Bendire's ThrasherToxostoma bendirei
- ORDER: Passeriformes
- FAMILY: Mimidae
A secretive bird of open desert habitats, Bendire’s Thrasher is a lanky, dusty brown songster with a curved bill that is somewhat shorter than in other desert thrashers. Bendire’s Thrasher spends much of its time on the ground, catching insects or digging them out of crevices in the ground. It sometimes ventures into low vegetation where it hunts insects or eats small fruits. It has undergone sharp population declines and has a small range, two vulnerabilities that have placed it on the Partners in Flight Red Watch List.More ID Info
Find This Bird
Bendire’s Thrashers are inconspicuous birds best sought in late winter and early spring. At these seasons, males perch in bush tops and sing a long string of repeated phrases, mostly in the morning. Walk through brushy habitat in deserts, grasslands, and Joshua tree stands to listen for singers and watch for for partially hidden birds foraging on the ground.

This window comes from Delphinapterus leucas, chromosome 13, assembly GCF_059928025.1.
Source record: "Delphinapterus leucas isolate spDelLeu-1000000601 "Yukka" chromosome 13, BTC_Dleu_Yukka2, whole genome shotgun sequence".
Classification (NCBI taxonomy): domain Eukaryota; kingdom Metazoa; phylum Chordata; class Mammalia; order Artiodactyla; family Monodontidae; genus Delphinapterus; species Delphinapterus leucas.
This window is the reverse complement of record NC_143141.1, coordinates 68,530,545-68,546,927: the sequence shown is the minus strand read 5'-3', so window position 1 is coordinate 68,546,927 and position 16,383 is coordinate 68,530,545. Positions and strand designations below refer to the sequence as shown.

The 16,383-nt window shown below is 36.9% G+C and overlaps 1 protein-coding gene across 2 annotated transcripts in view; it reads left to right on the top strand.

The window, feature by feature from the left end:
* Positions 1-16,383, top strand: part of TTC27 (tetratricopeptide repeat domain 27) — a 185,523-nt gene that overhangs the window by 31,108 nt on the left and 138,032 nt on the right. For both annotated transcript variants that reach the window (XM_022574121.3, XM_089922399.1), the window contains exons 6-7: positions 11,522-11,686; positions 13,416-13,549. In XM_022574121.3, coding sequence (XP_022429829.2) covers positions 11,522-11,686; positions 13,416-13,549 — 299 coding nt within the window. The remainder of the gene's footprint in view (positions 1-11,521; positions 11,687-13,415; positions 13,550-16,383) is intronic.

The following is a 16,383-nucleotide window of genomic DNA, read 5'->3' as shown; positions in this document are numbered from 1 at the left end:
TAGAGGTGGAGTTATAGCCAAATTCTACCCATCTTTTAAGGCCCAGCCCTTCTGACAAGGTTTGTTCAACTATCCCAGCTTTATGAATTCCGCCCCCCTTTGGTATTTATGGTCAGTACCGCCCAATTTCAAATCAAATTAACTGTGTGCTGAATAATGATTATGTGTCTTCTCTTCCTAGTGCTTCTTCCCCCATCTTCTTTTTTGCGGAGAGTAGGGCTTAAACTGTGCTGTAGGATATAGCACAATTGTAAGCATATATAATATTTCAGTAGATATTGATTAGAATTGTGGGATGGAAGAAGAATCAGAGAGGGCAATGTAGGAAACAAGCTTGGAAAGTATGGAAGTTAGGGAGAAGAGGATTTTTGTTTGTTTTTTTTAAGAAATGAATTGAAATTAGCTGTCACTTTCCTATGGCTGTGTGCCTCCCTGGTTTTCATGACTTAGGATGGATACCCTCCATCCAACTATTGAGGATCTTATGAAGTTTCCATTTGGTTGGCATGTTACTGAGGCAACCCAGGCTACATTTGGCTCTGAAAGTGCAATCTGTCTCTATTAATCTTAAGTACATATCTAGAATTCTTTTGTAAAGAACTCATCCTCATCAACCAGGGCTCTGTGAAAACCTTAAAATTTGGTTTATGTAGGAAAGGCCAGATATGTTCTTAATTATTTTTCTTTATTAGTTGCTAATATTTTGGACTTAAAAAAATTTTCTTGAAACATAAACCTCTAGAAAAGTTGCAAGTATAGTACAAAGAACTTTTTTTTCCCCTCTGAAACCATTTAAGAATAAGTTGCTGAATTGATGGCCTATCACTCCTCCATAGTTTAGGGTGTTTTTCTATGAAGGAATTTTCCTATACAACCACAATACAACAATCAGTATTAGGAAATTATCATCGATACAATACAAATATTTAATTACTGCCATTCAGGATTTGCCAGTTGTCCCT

- Cuitlacoche Piquicorto (Spanish)
- Moqueur de Bendire (French)
- Cool Facts
- Bendire’s Thrasher is named in honor of Major Charles E. Bendire, who collected the first specimen near what is now downtown Tucson, Arizona, in 1872. At the time, some other ornithologists thought the specimen was a Curve-billed Thrasher, and not a new species at all.
- Bendire's Thrasher often runs along the ground with its long tail cocked over its back. However, when startled it's more likely to take flight than other species of desert thrashers such as Crissal and LeConte's.
- The oldest recorded Bendire's Thrasher was a male and at least 9 years, 6 months, when it was caught and released in California.